Lower Old Red Sandstone, Bristol and Gloucester region

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Green, G W. 1992. British regional geology: Bristol and Gloucester region (Third edition). (London: HMSO for the British Geological Survey.)


Lower old red sandstone[edit]

Downton Castle Sandstone[edit]

The base of the Old Red Sandstone is marked by the well-known Ludlow Bone Bed, a thin, littoral lag deposit at the base of the Downton Castle Sandstone; it marks a probably small hiatus following deposition of the underlying Ludlow rocks. The type area of the sandstone formation is around Ludlow, but comparable, though not necessarily completely synchronous sandstones are present throughout the Welsh Borderland and South Wales. They were laid down under marine littoral conditions in either a delta or coastal plain during the final stage in the shallowing of the Silurian shelf seas. These rocks contain lingering elements of the shelly Ludlow fauna, including thin beds with Lingula and, more rarely, ostracods, bivalves and gastropods, with an admixture of the fish faunas that characterise the overlying strata. The rocks have been termed ‘Grey Downtonian’ in contrast to the ‘Red Downtonian’, applied to the overlying Raglan Mudstone Formation.

Raglan Mudstone Formation and St Maughans Formation[edit]

The Downton Castle Sandstone is sharply succeeded by the Raglan Mudstone Formation west of the River Severn, and the Thornbury Beds east of the Severn. Unlike some areas to the north, the basal junction of these two formations is sharp. They comprise thick, blocky, faintly laminated, red-brown silty mudstone interbedded with subordinate green, brown and purple sandstone. The sandstone commonly includes mudstone clasts and may infill mudcracks in the underlying mudstone. Deposits of air-fall tuff occur in the upper part of the Raglan Mudstone. The overlying St Maughans Formation is generally similar, but the proportion of sandstone to mudstone, approximately 1:3, is three or four times as high as in the underlying formation.

In these formations, the rocks are typically arranged in upward-fining sequences of intraformational conglomerate, channel sandstone and, finally, mudstone. The depositional environment was a wide alluvial plain intersected by rivers of moderate to high sinuosity draining towards the south. The positions of the river and stream channels are marked by the arenaceous rocks. At the bases of the thicker channel deposits there are laterally extensive pebbly beds with well-marked erosive bases. The pebbles are of local rock types, including abundant red marl. Disarticulated fish debris may be locally abundant.

Perhaps the most distinctive sedimentological feature of the Lower Old Red Sandstone is the presence, mainly within mudstone, of beds containing abundant micritic, calcitic or dolomitic concretions. These take the form of rounded nodules and subvertical, branching pencil-like forms. Aggregation of the nodules led to the formation of rubbly limestone beds known as ‘cornstone’. There is every gradation between vaguely defined beds or zones of mudstone with concretions to limestone beds. These may form cappings to concretion-rich zones ranging from a metre to 5 m or more in thickness. After decades of argument it is now recognised that these carbonate sediments correspond to present-day caliche or calcrete deposits which are precipitated during soil-forming (pedogenic) processes under hot arid conditions with low seasonal rainfall. They testify to long periods when extensive surfaces of the exposed interfluves of the alluvial plains were stable and starved of sediment. Flash flooding and surface sludging, following sporadic, locally intense storms caused the breaking up of the surface layers to give rise to cornstone-breccias and conglomerates which are distinct from the intraformational conglomerates that formed in the beds of less ephemeral streams (Allen and Williams, 1979[1]).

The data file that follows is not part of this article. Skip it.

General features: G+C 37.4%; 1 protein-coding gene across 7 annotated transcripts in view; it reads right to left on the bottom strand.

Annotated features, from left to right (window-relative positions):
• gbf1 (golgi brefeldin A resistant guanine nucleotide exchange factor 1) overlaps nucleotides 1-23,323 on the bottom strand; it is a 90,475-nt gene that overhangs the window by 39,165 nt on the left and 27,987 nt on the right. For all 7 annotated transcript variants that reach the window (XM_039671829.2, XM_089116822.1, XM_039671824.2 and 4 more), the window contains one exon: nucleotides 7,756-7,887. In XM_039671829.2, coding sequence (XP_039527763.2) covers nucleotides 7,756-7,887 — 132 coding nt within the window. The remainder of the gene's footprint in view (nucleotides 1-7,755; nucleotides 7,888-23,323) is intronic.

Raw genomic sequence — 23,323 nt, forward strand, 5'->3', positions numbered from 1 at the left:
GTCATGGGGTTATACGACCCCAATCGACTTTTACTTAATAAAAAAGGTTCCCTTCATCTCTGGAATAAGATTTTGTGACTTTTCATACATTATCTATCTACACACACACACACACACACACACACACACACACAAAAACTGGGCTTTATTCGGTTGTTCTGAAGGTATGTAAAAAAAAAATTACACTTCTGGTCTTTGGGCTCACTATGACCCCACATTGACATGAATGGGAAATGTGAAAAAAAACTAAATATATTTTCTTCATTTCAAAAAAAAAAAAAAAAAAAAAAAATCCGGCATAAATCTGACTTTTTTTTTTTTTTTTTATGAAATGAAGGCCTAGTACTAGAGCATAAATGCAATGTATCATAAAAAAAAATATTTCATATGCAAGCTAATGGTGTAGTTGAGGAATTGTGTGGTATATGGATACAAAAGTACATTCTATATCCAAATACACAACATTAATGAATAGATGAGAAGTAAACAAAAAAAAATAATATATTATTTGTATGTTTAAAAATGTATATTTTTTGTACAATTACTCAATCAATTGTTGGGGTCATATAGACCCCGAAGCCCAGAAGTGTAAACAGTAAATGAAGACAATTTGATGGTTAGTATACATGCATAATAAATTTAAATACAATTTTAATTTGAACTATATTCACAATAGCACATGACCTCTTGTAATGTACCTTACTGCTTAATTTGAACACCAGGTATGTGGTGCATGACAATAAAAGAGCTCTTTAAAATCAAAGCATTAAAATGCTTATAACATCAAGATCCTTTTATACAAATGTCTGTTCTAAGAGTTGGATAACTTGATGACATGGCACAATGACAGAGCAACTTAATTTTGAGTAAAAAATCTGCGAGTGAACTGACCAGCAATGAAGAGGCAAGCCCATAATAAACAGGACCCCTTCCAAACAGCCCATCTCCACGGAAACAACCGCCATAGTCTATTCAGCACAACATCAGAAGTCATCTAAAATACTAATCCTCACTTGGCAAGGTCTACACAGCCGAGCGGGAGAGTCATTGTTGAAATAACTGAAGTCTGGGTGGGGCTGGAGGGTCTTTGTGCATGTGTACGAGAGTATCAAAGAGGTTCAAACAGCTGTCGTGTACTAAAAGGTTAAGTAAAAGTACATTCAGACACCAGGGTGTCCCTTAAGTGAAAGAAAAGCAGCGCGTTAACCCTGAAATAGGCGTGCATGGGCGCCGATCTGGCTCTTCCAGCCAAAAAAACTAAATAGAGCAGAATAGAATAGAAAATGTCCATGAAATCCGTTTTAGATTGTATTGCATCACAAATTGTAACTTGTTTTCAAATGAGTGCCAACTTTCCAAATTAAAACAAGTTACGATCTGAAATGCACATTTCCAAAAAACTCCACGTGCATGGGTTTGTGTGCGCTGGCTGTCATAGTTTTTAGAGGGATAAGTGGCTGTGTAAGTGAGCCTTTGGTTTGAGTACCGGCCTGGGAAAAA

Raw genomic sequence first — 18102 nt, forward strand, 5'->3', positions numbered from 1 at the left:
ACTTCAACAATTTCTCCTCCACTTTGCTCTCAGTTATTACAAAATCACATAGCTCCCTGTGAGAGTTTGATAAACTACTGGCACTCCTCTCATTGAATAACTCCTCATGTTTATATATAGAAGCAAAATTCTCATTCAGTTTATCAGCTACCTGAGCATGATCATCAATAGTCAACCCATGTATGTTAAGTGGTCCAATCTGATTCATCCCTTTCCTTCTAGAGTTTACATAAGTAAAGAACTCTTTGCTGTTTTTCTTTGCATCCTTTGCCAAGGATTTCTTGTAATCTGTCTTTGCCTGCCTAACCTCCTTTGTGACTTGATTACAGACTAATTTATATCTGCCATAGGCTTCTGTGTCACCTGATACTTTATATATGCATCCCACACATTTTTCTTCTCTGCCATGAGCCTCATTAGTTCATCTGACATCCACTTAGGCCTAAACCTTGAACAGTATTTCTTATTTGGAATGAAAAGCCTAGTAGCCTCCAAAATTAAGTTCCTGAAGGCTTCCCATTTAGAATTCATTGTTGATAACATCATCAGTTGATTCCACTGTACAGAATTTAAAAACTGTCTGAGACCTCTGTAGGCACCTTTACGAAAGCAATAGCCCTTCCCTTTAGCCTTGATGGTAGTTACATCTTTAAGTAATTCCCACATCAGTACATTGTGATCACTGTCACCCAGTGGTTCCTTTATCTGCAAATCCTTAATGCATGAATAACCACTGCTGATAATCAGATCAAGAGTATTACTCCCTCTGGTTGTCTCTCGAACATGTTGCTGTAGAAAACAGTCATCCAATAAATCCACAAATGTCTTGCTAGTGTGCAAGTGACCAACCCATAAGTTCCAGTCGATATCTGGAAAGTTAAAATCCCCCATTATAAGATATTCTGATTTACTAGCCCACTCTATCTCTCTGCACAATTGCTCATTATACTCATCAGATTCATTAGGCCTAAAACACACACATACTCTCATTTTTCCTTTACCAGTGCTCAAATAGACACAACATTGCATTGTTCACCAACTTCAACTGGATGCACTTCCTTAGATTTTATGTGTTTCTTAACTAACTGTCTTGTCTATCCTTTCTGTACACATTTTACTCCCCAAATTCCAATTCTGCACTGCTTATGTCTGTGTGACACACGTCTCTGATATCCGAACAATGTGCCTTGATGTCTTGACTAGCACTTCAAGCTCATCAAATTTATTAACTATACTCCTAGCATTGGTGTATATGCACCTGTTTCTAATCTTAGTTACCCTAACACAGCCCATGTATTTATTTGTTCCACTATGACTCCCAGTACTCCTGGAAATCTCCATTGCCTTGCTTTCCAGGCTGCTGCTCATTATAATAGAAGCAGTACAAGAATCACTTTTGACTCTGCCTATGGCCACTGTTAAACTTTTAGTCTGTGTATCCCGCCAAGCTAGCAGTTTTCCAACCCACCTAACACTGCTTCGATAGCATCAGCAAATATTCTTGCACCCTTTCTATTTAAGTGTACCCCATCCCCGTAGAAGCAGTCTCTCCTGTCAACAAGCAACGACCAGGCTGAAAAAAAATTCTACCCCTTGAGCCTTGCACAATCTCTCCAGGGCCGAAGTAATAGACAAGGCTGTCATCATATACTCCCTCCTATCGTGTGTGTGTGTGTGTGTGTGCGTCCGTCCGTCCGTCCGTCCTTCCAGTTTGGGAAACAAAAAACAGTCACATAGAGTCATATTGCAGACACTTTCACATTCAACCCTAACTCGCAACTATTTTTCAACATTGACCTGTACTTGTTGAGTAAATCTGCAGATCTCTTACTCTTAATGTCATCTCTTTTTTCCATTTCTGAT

Calcrete horizons occur most abundantly in the upper parts of the Raglan Mudstone and the lower parts of the St Maughans Formation and reach their maximum development in the widespread Psarnmosteus Limestone at the top of the former. A less well-developed sequence of carbonate-bearing beds also occurs at the top of the St Maughans Formation.


The St Maughans Formation passes up into the Brownstones west of the River Severn, and the Black Nore Sandstone on the east, without any sedimentary break, by upward diminution of the content of interbedded mudstone. In the lower part of the formation, mudstone accounts for about one-third of the total thickness, but higher up the proportion of mudstone becomes negligible and the sandstone becomes coarser grained. The sandstone is red and brown in colour, well sorted, fine to coarse grained, with several types of cross-bedding, parallel lamination and cross-lamination. The sandstone occurs in upward-fining cycles of from a few to many metres in thickness, commonly with conglomerate at the base and underlain by an extensive erosion surface. The sandstone was deposited in a low-sinuosity (braided) river system draining towards the south. The deposits represent the medial parts of the Old Red Sandstone drainage system, in contrast to the underlying formations which represent the distal parts. The conglomerates in the higher part of the formation may contain abundant far-travelled pebbles derived from the erosion of Palaeozoic and Precambrian terrains.


  1. Allen, J R L, and Williams, B P J. 1979. Interfluvial drainage on Siluro-Devonian alluvial plains in Wales and the Welsh Borders. Quarterly Journal of the Geological Society of London, Vol.136, 361–366.